Tuesday, May 8, 2012

Practicing Yoga: Is It Safe?

I love doing yoga for exercise. You don't have to run anywhere; you are just stretching on your mat and having a good time. I have been doing yoga on and off for about 6 years now, and it is the easiest fitness program for me to stick to. However, there is a controversy of whether Christians should practice yoga, or if it is absolutely forbidden.

When I was asked this question for the first time, I answered, without a second thought, that, of course, Christians can do yoga. It is possible to use it as a pure system of exercise. I know that yoga is a religion, but I have always managed separating the philosophy and the poses.


How are Christianity and yoga different? First, yoga defines God as an impersonal, spiritual substance and claims that "God" is everything. The Bible carefully maintains a distinction between God the Creator and His creation, the Universe. Second, the two treat man in a different way. Since yoga defines "God" as everything, it, essentially, implies that man is God. However, Christians know that people are distinct from God. Finally, yoga is defined as a "union of the self with the Supreme Being" (thefreedictionary.com). Yoga, therefore, calls people to focus on their inner self and unite with "God" through mental and physical practice, while the Bible tells us that our purpose is to live for the glory of God. I think, this is the key point that helps me answer the question of whether Christians can practice yoga.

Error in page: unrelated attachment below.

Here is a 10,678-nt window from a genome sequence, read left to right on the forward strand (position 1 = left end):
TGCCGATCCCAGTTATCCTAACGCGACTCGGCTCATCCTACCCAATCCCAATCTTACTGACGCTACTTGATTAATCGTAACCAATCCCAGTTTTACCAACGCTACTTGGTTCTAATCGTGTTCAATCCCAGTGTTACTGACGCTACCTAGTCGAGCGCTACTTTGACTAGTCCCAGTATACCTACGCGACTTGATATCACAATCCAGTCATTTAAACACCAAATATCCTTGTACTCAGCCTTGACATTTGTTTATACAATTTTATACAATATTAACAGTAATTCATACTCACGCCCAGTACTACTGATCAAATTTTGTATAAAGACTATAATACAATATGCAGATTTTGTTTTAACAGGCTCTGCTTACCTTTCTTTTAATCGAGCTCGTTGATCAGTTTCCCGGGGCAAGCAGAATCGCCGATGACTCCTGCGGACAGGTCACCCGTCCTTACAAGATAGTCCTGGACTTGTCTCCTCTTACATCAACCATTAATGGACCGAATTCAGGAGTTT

If I call yoga "stretching," then the question will be, "Should Christians stretch?" Sure, they should! Stretching is good for the body. 1 Corinthians 6:20 says, "For you were bought at a price; therefore, glorify God in your body and in your spirit, which are God's." The Bible clearly tells us to take care of our bodies. Therefore, stretching is not against Christianity. However, is it possible to truly separate the physical yoga practice from its philosophy? It depends on every person's convictions. I do not seek to quiet my mind and focus on my inner self, while doing yoga. Instead, I meditate on the Scripture and praise God for giving me a healthy body that is pretty flexible. If you can glorify God through your practice, why not do it? However, if you feel that yoga separates you from God and makes you concentrate more on yourself, then, most probably, it is not a good idea to continue the practice. It is like drinking alcohol: some people through conviction do not touch alcohol at all. Others allow the influence of alcohol to control their lives. Yet, there is a third group of people, who drink moderately, yet still glorify God.

How do you justify what you do when others have such strong convictions against it? 

4 comments:

  1. I think it's hard when Christians have so many quick judgments about things. We, like the Pharisees in Jesus' day, find strict rules and neat lines very safe and easy. Meanwhile, Jesus was never safe.

    All that to say, I think we need to really think about things, not snap to a conclusion. I agree with you about yoga! I don't do it as much as you do (and am CLEARLY from the photo not as flexible) but I love how my body feels after and definitely feel peaceful and relaxed. I don't typically take classes or watch videos where it's really into the "religious" aspect of it, but only the stretching. I definitely think it can be separated from that, and it's not a stumbling block to me, so yay yoga!

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  2. I agree, Kirsten! Thank you for your support.

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  3. Taya,
    Your post applies to so many different things...and your example of yoga is so true.
    Thank you for sharing.
    Lauren

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